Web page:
Posts in category osx

Setting up a real Compose key on Mac OS X

The Compose key is my method of choice for international character input. It lets me type characters as diverse as é Â ẃ ṗ § … « ¿ ¥ ¹ ½ © × using simple and intuitive key combinations.

How intuitive exactly? Let’s see:

  • Compose + C + , gives me Ç.
  • Compose + l + / gives me ł.
  • Compose + < + < gives me «.
  • Compose + - + > gives me →.
  • Compose + < + 3 gives me ♥.
  • Compose + C + C + C + P gives me ☭ (no kidding).

You can of course set up your own rules. This shit is so powerful that I cannot imagine I could ever use any other input method.

So, one would think that with all its glorious Unix heritage, Mac OS X would let you get the most out of your keyboard like the good old X11 system does. Well it turns out it’s possible, but not straightforward.

Fortunately, other people already did all the work. I will just indicate how to put their stuff together.

Step 1: choose a Compose key

Choose the Compose key so that it is easily accessible but does not prevent you from doing anything you ordinarily do. Fortunately, modern keyboards come with more and more idiotic and useless keys.

I use the Right Alt key as my Compose key. I already have a Left Alt key so the right one is a bit useless to me. And it somehow matches the position of the Compose key on old Sun keyboards.

That would be Right Option on a Mac keyboard. I recommend that.

Step 2: remap the Compose key

The problem is that the Mac OS X keyboard preferences:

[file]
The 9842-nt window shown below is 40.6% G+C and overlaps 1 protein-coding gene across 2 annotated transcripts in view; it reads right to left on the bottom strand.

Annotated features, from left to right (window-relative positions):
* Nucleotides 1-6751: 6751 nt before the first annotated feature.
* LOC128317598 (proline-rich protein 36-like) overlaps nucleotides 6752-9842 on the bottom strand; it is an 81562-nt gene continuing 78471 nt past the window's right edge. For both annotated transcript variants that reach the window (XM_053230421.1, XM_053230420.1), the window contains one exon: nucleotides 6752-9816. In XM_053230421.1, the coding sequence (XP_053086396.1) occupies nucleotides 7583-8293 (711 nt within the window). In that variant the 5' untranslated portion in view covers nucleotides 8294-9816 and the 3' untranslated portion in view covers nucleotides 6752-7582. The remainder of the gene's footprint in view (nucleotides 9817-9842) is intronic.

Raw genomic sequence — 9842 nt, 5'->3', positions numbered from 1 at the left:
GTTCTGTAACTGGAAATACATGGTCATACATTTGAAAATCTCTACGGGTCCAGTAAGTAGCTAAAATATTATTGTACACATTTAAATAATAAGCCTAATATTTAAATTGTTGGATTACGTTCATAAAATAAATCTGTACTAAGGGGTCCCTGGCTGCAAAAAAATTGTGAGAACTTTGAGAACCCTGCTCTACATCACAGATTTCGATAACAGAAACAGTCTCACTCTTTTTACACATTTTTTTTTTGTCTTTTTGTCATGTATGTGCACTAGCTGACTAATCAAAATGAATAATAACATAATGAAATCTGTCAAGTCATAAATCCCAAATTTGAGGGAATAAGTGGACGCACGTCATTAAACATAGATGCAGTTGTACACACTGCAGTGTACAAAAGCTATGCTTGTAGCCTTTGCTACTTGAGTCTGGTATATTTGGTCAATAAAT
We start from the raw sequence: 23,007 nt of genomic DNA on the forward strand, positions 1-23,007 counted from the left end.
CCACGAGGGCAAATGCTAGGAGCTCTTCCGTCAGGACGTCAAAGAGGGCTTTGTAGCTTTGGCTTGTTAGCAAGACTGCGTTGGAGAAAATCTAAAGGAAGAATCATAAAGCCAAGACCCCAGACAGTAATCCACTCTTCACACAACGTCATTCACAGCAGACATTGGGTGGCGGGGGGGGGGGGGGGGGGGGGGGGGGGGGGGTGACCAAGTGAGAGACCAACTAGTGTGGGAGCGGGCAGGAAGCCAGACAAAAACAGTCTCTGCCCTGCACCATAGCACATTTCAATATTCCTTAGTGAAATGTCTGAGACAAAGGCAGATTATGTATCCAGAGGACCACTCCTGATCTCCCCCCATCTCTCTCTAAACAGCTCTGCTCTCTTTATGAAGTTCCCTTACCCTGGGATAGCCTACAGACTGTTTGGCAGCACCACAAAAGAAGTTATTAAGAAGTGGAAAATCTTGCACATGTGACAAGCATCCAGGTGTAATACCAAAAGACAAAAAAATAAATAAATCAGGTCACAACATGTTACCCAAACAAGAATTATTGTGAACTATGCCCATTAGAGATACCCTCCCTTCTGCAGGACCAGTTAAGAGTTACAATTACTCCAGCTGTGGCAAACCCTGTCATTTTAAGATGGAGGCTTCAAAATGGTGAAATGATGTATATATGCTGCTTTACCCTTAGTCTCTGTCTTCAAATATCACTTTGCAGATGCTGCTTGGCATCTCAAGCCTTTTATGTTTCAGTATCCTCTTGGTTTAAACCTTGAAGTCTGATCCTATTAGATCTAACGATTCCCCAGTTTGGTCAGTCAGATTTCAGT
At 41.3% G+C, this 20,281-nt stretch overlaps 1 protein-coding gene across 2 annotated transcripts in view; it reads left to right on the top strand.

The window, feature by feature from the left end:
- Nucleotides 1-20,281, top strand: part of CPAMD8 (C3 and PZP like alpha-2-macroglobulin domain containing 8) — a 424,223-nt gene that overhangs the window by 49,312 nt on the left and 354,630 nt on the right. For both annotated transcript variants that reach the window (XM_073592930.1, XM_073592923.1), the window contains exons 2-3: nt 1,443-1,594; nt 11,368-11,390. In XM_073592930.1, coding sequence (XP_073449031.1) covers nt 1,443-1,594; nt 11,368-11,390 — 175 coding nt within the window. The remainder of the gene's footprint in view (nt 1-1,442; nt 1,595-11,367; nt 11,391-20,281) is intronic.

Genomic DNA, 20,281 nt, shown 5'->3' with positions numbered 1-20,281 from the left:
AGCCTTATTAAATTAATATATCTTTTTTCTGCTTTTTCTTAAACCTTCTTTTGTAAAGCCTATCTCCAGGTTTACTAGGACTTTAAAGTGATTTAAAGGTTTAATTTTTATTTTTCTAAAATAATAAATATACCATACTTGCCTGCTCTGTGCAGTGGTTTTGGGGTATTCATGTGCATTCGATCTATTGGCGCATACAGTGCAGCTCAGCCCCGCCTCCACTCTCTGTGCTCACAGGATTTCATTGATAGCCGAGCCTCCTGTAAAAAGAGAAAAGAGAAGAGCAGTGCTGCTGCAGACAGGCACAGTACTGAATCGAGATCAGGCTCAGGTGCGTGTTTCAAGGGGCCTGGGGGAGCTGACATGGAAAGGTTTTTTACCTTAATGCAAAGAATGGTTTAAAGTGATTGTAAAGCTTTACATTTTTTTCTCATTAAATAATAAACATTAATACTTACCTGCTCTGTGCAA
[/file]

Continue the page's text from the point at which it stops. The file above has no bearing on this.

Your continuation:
• do not let you differentiate between Left and Right Option keys
  • only let you remap modifier keys to another modifier key (or to nothing)

Fortunately, there is KeyRemap4MacBook that lets you do very low level things with your keyboard. Install it.

We will now remap our compose key to something that the next layer will understand. I chose Shift-Control-F13 for that. It is very unlikely you will need that key combination.

In the file ~/Library/Application Support/KeyRemap4MacBook/private.xml put the following:

<?xml version="1.0"?>
<root>
  <item>
    <name>Send Shift-Ctrl-F13 for Right Option</name>
    <identifier>private.send_shift_ctrl_f13_for_ropt</identifier>
    <autogen>__KeyToKey__ KeyCode::OPTION_R,
                          KeyCode::F13, ModifierFlag::SHIFT_L
                                      | ModifierFlag::CONTROL_L
    </autogen>
  </item>
</root>

Finally, from the System Preferences, open the KeyRemap4MacBook settings and click on the ReloadXML button:

The new option should appear. Activate it:

Step 3: create compose bindings

The last step is the creation of the actual bindings. I chose to import the rules from /usr/share/X11/locale/en_US.UTF-8/Compose on my Debian system.

Bob Kåres wrote a script that lets you convert X11 compose rules into Cocoa key bindings.

Either convert a Compose file of your own using Bob’s script, or download my DefaultKeyBinding.dict. Save it in ~/Library/KeyBindings/DefaultKeyBinding.dict.

Be careful: by default Bob’s script uses F13 instead of Shift-Ctrl-F13 so in DefaultKeyBinding.dict you need to change:

    "\UF710"

into:

    "^$\UF710"

If for some reason you decided to go for another combination, check out this article by Xah Lee to find out the proper syntax.

Step 4: restart all applications

And that’s it! Your Mac OS X system is now slightly more usable.

  • Posted: 2012-06-18 08:18 (Updated: 2015-09-05 19:38)
  • Author: sam
  • Categories: a11y osx tip
  • Comments (22)